Floating in a political no-man’s-land between US statehood and outright independence, Puerto Rico is an archipelago made up of four significant land masses, only three of which are inhabited: the heavily populated main island and its two eastern siblings, Vieques and Culebra.
Divorced from the clamour and commercialism of the crowded “mainland”, the latter two islands – both reachable by a 90-minute boat ride from the port Fajardo – purposefully shun Puerto Rico’s default attractions of golf and gambling. The islands lay claim to broad unblemished beaches, vigorous expat communities and a spirit of seditious nonconformity, borne in part out of the islands’ recent histories as firing ranges for the US Navy.
By far the smaller of the two islands, Culebra is Puerto Rico at its most esoteric, an 11-sq-mile slice of sleepy eccentricity, where clucking hens wander down potholed side-streets, shops hang signs saying “open some days, closed others” and the nightlife begins and ends with a crowd of bearded Hemingway-look-a-likes at the waterside Dinghy Dock bar.
Wilder and more bucolic than Vieques, Culebra is favoured by self-sufficient types who can survive when the island’s limited ATMs run out of cash. It is also revered by tranquillity seekers. Life beyond the weathered “capital” Dewey rarely gets out of first gear, and the most popular form of after-dark entertainment is counting stars.
Insulated in their idyllic domain, Culebrenses are less effusive and more backwards-before-coming-forwards than other Puerto Ricans, but recalibrate your body clock to off-beat “island time” and you will quickly find them to be hospitable and bitingly funny hosts.
For lunch, head over to Barbara Rosa, an amiable señora who runs a restaurant out of her front room. Grab a menu, shout your order through the kitchen hatch, and wait on the front patio with a dozen or so of Barbara’s cats for the magic to materialize. For dinner, sample bold culinary creativity at beach shack cum no-frills guesthouse Mamacitas in Dewey.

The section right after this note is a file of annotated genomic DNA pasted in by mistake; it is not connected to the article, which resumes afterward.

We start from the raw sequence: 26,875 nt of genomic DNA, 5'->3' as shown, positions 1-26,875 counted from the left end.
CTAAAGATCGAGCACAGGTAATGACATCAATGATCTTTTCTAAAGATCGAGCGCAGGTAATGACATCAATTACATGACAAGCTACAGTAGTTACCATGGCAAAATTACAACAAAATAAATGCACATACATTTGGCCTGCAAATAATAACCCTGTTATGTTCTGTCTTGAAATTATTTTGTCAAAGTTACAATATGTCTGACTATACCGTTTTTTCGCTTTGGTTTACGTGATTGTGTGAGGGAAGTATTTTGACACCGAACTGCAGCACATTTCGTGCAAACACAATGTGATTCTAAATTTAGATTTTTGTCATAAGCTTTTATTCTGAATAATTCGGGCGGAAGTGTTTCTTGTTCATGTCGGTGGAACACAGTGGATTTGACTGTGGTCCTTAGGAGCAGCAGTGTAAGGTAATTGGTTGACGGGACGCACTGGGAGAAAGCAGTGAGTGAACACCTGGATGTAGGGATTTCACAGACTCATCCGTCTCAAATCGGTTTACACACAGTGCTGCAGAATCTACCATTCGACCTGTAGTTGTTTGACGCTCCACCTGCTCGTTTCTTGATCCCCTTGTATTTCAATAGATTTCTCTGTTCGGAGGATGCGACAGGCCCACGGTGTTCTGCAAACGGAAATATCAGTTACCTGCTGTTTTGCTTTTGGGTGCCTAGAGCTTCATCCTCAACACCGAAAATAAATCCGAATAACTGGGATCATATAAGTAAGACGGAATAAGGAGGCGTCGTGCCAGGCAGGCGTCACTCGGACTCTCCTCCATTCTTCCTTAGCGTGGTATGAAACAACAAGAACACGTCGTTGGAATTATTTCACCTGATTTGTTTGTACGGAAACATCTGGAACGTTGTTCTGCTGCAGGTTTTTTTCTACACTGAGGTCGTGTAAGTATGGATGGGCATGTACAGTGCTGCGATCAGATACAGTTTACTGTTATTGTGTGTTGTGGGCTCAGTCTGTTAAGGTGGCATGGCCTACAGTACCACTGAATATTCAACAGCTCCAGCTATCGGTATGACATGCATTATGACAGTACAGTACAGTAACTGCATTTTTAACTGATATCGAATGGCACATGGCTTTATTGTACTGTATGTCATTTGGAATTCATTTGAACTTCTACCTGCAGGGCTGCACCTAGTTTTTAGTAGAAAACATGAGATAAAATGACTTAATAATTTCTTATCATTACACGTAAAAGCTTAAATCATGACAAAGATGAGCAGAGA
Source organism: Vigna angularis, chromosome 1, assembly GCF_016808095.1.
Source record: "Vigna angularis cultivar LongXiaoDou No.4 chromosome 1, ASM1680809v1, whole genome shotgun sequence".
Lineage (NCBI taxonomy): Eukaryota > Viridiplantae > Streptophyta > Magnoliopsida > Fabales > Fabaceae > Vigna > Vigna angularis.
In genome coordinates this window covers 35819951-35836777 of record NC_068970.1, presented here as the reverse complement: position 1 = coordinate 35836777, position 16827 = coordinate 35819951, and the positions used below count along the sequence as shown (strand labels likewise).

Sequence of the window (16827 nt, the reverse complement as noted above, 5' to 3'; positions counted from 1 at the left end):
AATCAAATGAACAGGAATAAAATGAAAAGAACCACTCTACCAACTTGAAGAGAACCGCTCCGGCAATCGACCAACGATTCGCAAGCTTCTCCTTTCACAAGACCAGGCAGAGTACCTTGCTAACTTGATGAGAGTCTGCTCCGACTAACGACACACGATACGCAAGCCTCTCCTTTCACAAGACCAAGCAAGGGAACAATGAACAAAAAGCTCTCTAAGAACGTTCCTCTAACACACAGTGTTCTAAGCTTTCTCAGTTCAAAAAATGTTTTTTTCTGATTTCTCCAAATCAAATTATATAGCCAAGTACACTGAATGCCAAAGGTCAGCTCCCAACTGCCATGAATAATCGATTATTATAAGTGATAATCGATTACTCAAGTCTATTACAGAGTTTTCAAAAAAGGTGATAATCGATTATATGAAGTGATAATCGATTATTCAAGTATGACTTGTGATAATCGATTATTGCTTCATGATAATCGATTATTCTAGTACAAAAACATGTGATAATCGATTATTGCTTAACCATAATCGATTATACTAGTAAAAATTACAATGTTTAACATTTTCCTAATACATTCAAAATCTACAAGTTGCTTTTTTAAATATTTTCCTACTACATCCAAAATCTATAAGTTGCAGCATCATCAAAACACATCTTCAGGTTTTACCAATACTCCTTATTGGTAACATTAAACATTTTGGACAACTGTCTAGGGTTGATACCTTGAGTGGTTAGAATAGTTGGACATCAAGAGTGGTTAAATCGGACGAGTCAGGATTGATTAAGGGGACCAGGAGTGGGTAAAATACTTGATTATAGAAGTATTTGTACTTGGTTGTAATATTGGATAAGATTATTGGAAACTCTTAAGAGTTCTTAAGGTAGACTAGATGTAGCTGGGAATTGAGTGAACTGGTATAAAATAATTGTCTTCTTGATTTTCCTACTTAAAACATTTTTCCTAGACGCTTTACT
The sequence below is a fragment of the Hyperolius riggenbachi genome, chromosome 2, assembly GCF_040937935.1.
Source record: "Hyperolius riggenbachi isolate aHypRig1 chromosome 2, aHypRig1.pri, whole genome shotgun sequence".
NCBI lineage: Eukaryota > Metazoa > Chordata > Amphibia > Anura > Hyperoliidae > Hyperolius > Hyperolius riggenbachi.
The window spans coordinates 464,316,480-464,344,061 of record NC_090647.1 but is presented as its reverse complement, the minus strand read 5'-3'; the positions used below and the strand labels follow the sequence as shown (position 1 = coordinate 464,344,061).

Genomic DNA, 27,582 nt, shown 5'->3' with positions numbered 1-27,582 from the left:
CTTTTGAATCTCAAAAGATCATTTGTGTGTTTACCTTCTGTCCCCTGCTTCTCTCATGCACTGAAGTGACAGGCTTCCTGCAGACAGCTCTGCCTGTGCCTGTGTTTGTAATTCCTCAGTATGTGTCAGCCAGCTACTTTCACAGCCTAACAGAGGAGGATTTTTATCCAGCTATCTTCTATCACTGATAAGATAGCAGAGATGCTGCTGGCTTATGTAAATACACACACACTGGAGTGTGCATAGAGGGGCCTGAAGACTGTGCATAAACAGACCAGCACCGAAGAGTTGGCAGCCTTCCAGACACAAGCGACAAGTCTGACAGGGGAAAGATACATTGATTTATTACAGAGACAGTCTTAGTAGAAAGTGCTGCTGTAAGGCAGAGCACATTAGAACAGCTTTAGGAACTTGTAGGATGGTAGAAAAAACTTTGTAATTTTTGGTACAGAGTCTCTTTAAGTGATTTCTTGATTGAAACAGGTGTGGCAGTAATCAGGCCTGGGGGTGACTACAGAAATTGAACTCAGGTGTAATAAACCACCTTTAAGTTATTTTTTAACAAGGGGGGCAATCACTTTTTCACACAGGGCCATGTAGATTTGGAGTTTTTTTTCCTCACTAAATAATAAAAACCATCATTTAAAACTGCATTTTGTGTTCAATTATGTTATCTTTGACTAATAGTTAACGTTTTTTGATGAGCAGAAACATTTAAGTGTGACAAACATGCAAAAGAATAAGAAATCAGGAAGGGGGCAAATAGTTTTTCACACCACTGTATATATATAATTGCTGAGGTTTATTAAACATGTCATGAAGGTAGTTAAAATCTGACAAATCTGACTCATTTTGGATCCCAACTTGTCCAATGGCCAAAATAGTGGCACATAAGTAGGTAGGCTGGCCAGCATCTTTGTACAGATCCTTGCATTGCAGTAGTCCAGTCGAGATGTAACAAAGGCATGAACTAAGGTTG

Culebra’s finest attractions are first and foremost of the natural kind. Turtles come to nest here each year, a rare lizard found nowhere else in the world stalks the bushy slopes of Mt Resaca, and the island’s lack of significant river run-off has created an unusual level of water clarity, meaning water-orientated activities reign supreme. Divers love it, as do snorkellers and boaters intent on exploring some of Culebra’s 20 surrounding islets.
But the island’s trump card lies two miles north of Dewey, at platinum-blonde Flamenco Beach - a rustic but justifiably popular scimitar of sand hailed in tour brochures as the best in the Caribbean. Campsites rather than beach condos lure romantic overnighters.
Covering 52-sq-miles, Vieques plays Scotland to Culebra’s Wales. But, while larger and more heavily populated than its errant northern twin, its idiosyncrasies are gentler and a little easier to digest. Wild horses rather than rare lizards pepper the grassy pastures, and a smattering of boutique accommodations have lent the two settlements of Isabel II and Esperanza an upmarket sheen. And the island’s refreshing dearth of traffic (or a single traffic light), makes it ideal for cycling.
With more space and a better infrastructure, Vieques caters to a wider variety of tastes than Culebra. You can “slum it” in a quintessential Caribbean beach shack, or clink cocktail glasses at the W Retreat and Spa. The island also attracts families with its profusion of beaches (40 to Culebra’s half dozen) and safe road-rage-free streets that are eerily reminiscent of the US sixty years ago. Though soporific by “mainland” standards, Vieques retains a pulse after dark. Regular live music lights up sultry evenings in Esperanza and Isabel II.
The pièce de résistance, however, is Vieques’ dramatic Bioluminescent Bay, an ethereal lagoon full of tiny micro-organisms which glow purplish-blue when disturbed after dark. The effect is rendered all the more psychedelic thanks to Vieques’ welcome lack of light pollution. Try kayaking the bay at night or taking a tour in a specially-designed electric boat.
Vieques’ military occupation lasted three decades longer than Culebra’s, with prickly public protests finally sending the US Navy packing in 2003. But beneath the ongoing clean-up campaign hides an unusual blessing. Dozens of beaches that were inaccessible to the public during the military episode have since been commandeered by the US Fish and Wildlife Service, meaning they remain virgin and unsullied by resort development. Angling off the rarely-fished southern coast is phenomenal.